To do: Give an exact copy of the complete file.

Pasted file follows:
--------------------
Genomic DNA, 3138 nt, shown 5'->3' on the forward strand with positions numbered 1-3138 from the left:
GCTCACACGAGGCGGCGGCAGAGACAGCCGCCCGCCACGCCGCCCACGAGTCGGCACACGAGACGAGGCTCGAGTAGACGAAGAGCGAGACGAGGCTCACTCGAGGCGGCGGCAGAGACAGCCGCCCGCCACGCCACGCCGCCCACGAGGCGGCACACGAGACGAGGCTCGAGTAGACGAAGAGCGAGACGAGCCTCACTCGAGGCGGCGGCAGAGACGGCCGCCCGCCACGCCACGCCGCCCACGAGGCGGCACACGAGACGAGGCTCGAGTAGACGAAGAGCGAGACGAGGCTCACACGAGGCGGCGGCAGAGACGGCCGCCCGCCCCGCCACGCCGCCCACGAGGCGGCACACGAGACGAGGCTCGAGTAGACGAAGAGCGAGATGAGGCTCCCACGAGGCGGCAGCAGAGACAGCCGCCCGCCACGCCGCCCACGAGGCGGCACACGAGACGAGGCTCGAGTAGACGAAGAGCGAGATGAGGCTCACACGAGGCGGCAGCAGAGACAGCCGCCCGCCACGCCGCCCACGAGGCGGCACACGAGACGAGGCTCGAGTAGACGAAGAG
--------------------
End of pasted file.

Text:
Genomic DNA, 3138 nt, shown 5'->3' on the forward strand with positions numbered 1-3138 from the left:
GCTCACACGAGGCGGCGGCAGAGACAGCCGCCCGCCACGCCGCCCACGAGTCGGCACACGAGACGAGGCTCGAGTAGACGAAGAGCGAGACGAGGCTCACTCGAGGCGGCGGCAGAGACAGCCGCCCGCCACGCCACGCCGCCCACGAGGCGGCACACGAGACGAGGCTCGAGTAGACGAAGAGCGAGACGAGCCTCACTCGAGGCGGCGGCAGAGACGGCCGCCCGCCACGCCACGCCGCCCACGAGGCGGCACACGAGACGAGGCTCGAGTAGACGAAGAGCGAGACGAGGCTCACACGAGGCGGCGGCAGAGACGGCCGCCCGCCCCGCCACGCCGCCCACGAGGCGGCACACGAGACGAGGCTCGAGTAGACGAAGAGCGAGATGAGGCTCCCACGAGGCGGCAGCAGAGACAGCCGCCCGCCACGCCGCCCACGAGGCGGCACACGAGACGAGGCTCGAGTAGACGAAGAGCGAGATGAGGCTCACACGAGGCGGCAGCAGAGACAGCCGCCCGCCACGCCGCCCACGAGGCGGCACACGAGACGAGGCTCGAGTAGACGAAGAG